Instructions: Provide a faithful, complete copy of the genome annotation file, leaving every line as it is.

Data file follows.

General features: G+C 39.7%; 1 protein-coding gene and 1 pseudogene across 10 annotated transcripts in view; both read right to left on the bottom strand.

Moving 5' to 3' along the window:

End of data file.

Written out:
General features: G+C 39.7%; 1 protein-coding gene and 1 pseudogene across 10 annotated transcripts in view; both read right to left on the bottom strand.

Moving 5' to 3' along the window: